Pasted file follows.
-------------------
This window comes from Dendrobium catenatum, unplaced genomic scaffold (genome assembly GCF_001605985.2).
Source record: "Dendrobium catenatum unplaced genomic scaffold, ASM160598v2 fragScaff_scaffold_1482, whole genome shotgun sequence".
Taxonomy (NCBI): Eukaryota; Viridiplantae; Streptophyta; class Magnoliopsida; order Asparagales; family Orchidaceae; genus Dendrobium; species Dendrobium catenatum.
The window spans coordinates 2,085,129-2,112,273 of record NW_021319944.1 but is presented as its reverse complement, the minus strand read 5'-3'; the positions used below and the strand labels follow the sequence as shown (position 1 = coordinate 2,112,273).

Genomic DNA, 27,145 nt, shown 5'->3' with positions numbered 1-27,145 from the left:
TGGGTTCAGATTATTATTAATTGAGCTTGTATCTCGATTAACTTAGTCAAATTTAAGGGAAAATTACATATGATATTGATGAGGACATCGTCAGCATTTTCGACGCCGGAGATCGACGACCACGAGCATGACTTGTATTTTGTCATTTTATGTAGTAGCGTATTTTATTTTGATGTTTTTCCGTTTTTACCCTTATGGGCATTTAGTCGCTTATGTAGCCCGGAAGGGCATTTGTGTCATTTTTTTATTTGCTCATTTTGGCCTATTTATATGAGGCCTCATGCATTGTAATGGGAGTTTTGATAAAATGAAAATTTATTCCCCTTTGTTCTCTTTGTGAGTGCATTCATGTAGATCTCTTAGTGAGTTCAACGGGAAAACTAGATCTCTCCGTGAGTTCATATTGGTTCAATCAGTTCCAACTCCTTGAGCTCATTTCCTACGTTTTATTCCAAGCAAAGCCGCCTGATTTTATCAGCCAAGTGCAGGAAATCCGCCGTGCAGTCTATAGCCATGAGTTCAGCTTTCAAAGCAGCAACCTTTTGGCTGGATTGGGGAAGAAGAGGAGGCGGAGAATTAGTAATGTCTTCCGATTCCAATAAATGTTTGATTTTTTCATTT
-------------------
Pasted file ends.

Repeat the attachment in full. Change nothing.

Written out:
This window comes from Dendrobium catenatum, unplaced genomic scaffold (genome assembly GCF_001605985.2).
Source record: "Dendrobium catenatum unplaced genomic scaffold, ASM160598v2 fragScaff_scaffold_1482, whole genome shotgun sequence".
Taxonomy (NCBI): Eukaryota; Viridiplantae; Streptophyta; class Magnoliopsida; order Asparagales; family Orchidaceae; genus Dendrobium; species Dendrobium catenatum.
The window spans coordinates 2,085,129-2,112,273 of record NW_021319944.1 but is presented as its reverse complement, the minus strand read 5'-3'; the positions used below and the strand labels follow the sequence as shown (position 1 = coordinate 2,112,273).

Genomic DNA, 27,145 nt, shown 5'->3' with positions numbered 1-27,145 from the left:
TGGGTTCAGATTATTATTAATTGAGCTTGTATCTCGATTAACTTAGTCAAATTTAAGGGAAAATTACATATGATATTGATGAGGACATCGTCAGCATTTTCGACGCCGGAGATCGACGACCACGAGCATGACTTGTATTTTGTCATTTTATGTAGTAGCGTATTTTATTTTGATGTTTTTCCGTTTTTACCCTTATGGGCATTTAGTCGCTTATGTAGCCCGGAAGGGCATTTGTGTCATTTTTTTATTTGCTCATTTTGGCCTATTTATATGAGGCCTCATGCATTGTAATGGGAGTTTTGATAAAATGAAAATTTATTCCCCTTTGTTCTCTTTGTGAGTGCATTCATGTAGATCTCTTAGTGAGTTCAACGGGAAAACTAGATCTCTCCGTGAGTTCATATTGGTTCAATCAGTTCCAACTCCTTGAGCTCATTTCCTACGTTTTATTCCAAGCAAAGCCGCCTGATTTTATCAGCCAAGTGCAGGAAATCCGCCGTGCAGTCTATAGCCATGAGTTCAGCTTTCAAAGCAGCAACCTTTTGGCTGGATTGGGGAAGAAGAGGAGGCGGAGAATTAGTAATGTCTTCCGATTCCAATAAATGTTTGATTTTTTCATTT